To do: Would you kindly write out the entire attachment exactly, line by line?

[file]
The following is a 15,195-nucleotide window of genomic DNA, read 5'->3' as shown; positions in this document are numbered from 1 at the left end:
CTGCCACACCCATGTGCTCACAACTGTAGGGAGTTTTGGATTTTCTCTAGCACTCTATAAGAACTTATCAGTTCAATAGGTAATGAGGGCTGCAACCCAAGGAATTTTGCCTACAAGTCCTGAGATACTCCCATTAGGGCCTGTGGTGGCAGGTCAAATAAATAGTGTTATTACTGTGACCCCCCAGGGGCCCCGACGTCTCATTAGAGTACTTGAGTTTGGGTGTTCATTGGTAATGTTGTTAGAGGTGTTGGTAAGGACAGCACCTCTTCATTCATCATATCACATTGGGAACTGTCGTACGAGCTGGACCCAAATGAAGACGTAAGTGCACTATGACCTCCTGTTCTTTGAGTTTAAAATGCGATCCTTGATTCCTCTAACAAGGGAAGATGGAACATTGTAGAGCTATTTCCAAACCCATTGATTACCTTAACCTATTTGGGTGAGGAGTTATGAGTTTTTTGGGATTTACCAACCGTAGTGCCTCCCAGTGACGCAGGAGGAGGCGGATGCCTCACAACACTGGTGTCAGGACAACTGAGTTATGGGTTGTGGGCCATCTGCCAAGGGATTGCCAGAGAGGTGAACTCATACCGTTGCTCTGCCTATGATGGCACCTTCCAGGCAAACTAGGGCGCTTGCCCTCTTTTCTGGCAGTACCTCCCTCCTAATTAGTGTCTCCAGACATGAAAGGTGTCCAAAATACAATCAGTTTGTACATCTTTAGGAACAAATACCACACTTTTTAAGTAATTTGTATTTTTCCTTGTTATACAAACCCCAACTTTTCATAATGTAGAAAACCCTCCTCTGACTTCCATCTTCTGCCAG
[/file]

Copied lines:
The following is a 15,195-nucleotide window of genomic DNA, read 5'->3' as shown; positions in this document are numbered from 1 at the left end:
CTGCCACACCCATGTGCTCACAACTGTAGGGAGTTTTGGATTTTCTCTAGCACTCTATAAGAACTTATCAGTTCAATAGGTAATGAGGGCTGCAACCCAAGGAATTTTGCCTACAAGTCCTGAGATACTCCCATTAGGGCCTGTGGTGGCAGGTCAAATAAATAGTGTTATTACTGTGACCCCCCAGGGGCCCCGACGTCTCATTAGAGTACTTGAGTTTGGGTGTTCATTGGTAATGTTGTTAGAGGTGTTGGTAAGGACAGCACCTCTTCATTCATCATATCACATTGGGAACTGTCGTACGAGCTGGACCCAAATGAAGACGTAAGTGCACTATGACCTCCTGTTCTTTGAGTTTAAAATGCGATCCTTGATTCCTCTAACAAGGGAAGATGGAACATTGTAGAGCTATTTCCAAACCCATTGATTACCTTAACCTATTTGGGTGAGGAGTTATGAGTTTTTTGGGATTTACCAACCGTAGTGCCTCCCAGTGACGCAGGAGGAGGCGGATGCCTCACAACACTGGTGTCAGGACAACTGAGTTATGGGTTGTGGGCCATCTGCCAAGGGATTGCCAGAGAGGTGAACTCATACCGTTGCTCTGCCTATGATGGCACCTTCCAGGCAAACTAGGGCGCTTGCCCTCTTTTCTGGCAGTACCTCCCTCCTAATTAGTGTCTCCAGACATGAAAGGTGTCCAAAATACAATCAGTTTGTACATCTTTAGGAACAAATACCACACTTTTTAAGTAATTTGTATTTTTCCTTGTTATACAAACCCCAACTTTTCATAATGTAGAAAACCCTCCTCTGACTTCCATCTTCTGCCAG